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Giving Without Hypocrisy

Matthew 6:1-4


Beware of practicing your righteousness before men to be noticed by them; otherwise you have no reward with your Father who is in heaven.

When therefore you give alms, do not sound a trumpet before you, as the hypocrites do in the synagogues and in the streets, that they may be honored by men. Truly I say to you, they have their reward in full. But when you give alms, do not let your left hand know what your right hand is doing that your alms may be in secret; and your Father who sees in secret will repay you. (6:1-4)

Matthew 5:21-48 focuses on the teaching of the law on what men believe, and 6:1-18 focuses on the practice of the law, what men do. The first section emphasizes inner moral righteousness—giving six representative illustrations regarding murder, adultery, divorce, oaths, revenge, and love. This second section emphasizes outward formal righteousness—giving three representative illustrations of religious activity. The first has to do with giving, our religion as it acts toward others (vv. 2-4); the second with praying, our religion as it acts toward God (vv. 5-15); and the third with fasting, our religion as it acts in relation to ourselves (vv. 16-18).

The Danger of False Righteousness

Beware of practicing your righteousness before men to be noticed by them; otherwise you have no reward with your Father who is in heaven. (6:1)

This verse introduces the section on the forms of religious righteousness and applies to each of the three illustrations in 6:2-18.

The story is told of an eastern ascetic holy man who covered himself with ashes as a sign of humility and regularly sat on a prominent street corner of his city. When tourists asked permission to take his picture, the mystic would rearrange his ashes to give the best image of destitution and humility.

A great deal of religion amounts to nothing more than rearranging religious "ashes" to impress the world with one's supposed humility and devotion. The problem, of course, is that the humility is a sham, and the devotion is to self, not to God. Such religion is nothing more than a game of pretense, a game at which the scribes and Pharisees of Jesus' day were masters. Because their religion was mostly an act, and a mockery of God's true revealed way for His people, Jesus' most blistering denunciations were reserved for them.

But they were not the original or the last hypocrites. Since the fall of man there have been hypocrites. Hypocrites are mentioned in Scripture from Genesis through Revelation. Cain was the first hypocrite, feigning worship by offering a kind of sacrifice that God did not want. When his hypocrisy was unmasked, he killed his brother Abel out of resentment (Gen. 4:5-8). Absalom hypocritically vowed allegiance to his father, King David, while plotting the overthrow of his regime (2 Sam. 15:7-10).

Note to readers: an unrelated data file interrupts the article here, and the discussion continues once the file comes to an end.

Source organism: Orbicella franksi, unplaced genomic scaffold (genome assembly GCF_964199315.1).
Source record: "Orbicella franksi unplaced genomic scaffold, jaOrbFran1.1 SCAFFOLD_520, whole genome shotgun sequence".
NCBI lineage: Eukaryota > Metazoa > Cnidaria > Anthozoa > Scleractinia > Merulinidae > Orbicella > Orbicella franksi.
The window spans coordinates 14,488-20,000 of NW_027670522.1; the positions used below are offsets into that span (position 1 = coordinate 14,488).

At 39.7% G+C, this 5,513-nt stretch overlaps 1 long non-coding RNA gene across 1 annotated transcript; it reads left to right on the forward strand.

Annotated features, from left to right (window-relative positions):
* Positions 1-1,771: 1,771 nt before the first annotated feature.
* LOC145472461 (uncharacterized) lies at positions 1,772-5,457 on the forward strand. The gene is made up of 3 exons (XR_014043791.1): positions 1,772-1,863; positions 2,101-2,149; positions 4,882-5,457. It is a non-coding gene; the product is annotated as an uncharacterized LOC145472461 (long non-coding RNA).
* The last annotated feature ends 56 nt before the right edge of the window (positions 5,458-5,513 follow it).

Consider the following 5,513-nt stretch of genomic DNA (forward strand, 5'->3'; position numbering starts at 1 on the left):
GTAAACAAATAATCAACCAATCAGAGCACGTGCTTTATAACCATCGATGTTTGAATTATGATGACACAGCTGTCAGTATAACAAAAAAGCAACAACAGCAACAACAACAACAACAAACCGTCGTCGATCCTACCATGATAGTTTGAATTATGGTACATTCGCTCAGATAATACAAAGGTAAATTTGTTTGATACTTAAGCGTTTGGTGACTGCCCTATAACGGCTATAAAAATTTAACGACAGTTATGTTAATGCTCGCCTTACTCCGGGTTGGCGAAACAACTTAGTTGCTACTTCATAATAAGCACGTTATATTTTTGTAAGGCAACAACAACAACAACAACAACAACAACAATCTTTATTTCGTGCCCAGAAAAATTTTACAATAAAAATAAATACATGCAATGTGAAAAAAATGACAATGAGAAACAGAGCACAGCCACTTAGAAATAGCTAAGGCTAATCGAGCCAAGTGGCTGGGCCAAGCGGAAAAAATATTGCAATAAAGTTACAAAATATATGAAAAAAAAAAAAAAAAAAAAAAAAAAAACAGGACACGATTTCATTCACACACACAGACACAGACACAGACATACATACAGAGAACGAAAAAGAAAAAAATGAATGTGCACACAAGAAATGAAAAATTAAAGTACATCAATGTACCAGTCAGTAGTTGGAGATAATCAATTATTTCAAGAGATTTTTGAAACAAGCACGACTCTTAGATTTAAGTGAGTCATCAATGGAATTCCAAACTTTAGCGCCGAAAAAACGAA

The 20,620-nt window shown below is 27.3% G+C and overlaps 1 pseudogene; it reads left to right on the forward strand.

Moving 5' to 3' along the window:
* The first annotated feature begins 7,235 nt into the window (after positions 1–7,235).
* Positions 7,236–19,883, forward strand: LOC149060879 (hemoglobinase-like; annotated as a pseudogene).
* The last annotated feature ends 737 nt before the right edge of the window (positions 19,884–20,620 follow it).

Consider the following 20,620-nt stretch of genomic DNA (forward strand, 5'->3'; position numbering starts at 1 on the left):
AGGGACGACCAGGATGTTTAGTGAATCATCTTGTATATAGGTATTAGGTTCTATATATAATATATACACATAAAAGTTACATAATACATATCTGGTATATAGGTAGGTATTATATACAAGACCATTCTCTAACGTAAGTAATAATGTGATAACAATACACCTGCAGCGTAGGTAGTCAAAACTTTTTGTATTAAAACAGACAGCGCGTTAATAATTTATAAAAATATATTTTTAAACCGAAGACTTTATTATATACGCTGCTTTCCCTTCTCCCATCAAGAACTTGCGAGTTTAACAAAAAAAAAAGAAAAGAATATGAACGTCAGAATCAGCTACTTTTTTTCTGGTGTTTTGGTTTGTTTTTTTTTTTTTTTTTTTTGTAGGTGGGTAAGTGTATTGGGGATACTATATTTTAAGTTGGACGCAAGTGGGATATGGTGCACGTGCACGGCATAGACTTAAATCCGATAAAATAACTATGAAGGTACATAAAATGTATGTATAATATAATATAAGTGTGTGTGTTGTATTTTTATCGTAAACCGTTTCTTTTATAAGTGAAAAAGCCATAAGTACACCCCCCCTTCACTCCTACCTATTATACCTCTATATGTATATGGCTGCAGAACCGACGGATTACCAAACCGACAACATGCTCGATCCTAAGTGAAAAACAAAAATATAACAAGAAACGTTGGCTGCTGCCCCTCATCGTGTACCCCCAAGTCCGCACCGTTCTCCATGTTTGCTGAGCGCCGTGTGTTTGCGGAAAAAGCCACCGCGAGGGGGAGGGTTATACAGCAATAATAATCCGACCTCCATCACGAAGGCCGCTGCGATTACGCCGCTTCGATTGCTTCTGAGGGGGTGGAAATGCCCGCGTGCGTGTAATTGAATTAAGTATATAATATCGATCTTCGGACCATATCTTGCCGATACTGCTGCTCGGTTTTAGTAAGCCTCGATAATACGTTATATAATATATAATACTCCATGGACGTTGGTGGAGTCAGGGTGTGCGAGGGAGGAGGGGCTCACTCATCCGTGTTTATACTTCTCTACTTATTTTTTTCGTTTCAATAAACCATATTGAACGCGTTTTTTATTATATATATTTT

The supreme hypocrite was Judas Iscariot, who betrayed the Lord with a kiss. Ananias and Sapphira hypocritically claimed to have given the church all the proceeds from the sale of some property, and lost their lives for lying to the Holy Spirit (Acts 5:1-10).

Hypocrites are found in paganism, in Judaism, and in Christianity. There were hypocrites in the early church, the medieval church, and the Reformation church. There are still hypocrites in the church today, and Paul assures us there will be hypocrites at the end of the age. "But the Spirit explicitly says that in later times some will fall away from the faith, paying attention to deceitful spirits and doctrines of demons, by means of the hypocrisy of liars seared in their own conscience as with a branding iron" (1 Tim. 4:1-2). Hypocrisy is endemic to fallen man, an integral part of his fleshly nature. Persecution of the church helps to diminish the number of hypocrites, but even that cannot completely eliminate them.

Hypocrisy is never treated lightly in Scripture. Through Amos, God said, "I hate, I reject your festivals, nor do I delight in your solemn assemblies. Even though you offer up to Me burnt offerings and your grain offerings, I will not accept them; and I will not even look at the peace offerings of your fatlings. Take away from Me the noise of your songs; I will not even listen to the sound of your harps. But let justice roll down like waters and righteousness like an ever-flowing stream" (Amos 5:21-24). All of those religious acts had been prescribed by God; but because they were performed insincerely and were not accompanied by righteous living they were not acceptable to God. The sacrifices, offerings, and songs were not given to God's glory but to the people's own glory and self-satisfaction.

Outside of idolatry, the greatest sin both in Judah and Israel was hypocritical religion. The Jews were conquered and taken into captivity in large measure because they turned true worship of God into phoney mockery. In regard to that truth Isaiah says, '"What are your multiplied sacrifices to Me?' says the Lord. 'I have had enough of burnt offerings of rams, and the fat of fed cattle. And I take no pleasure in the blood of bulls, lambs, or goats'" (Isa. 1:11). The Lord continued by declaring His displeasure also with worthless offerings, incense, new moon and sabbath festivals, and hypocritical prayers (vv. 13-15). God wanted purity and righteousness, not perfunctory rituals. "Wash yourselves, make yourselves clean," He said; "remove the evil of your deeds from My sight. Cease to do evil, learn to do good; seek justice, reprove the ruthless; defend the orphan, plead for the widow. Come now, and let us reason together…. Though your sins are as scarlet, they will be as white as snow; though they are red like crimson, they will be like wool" (vv. 16-18).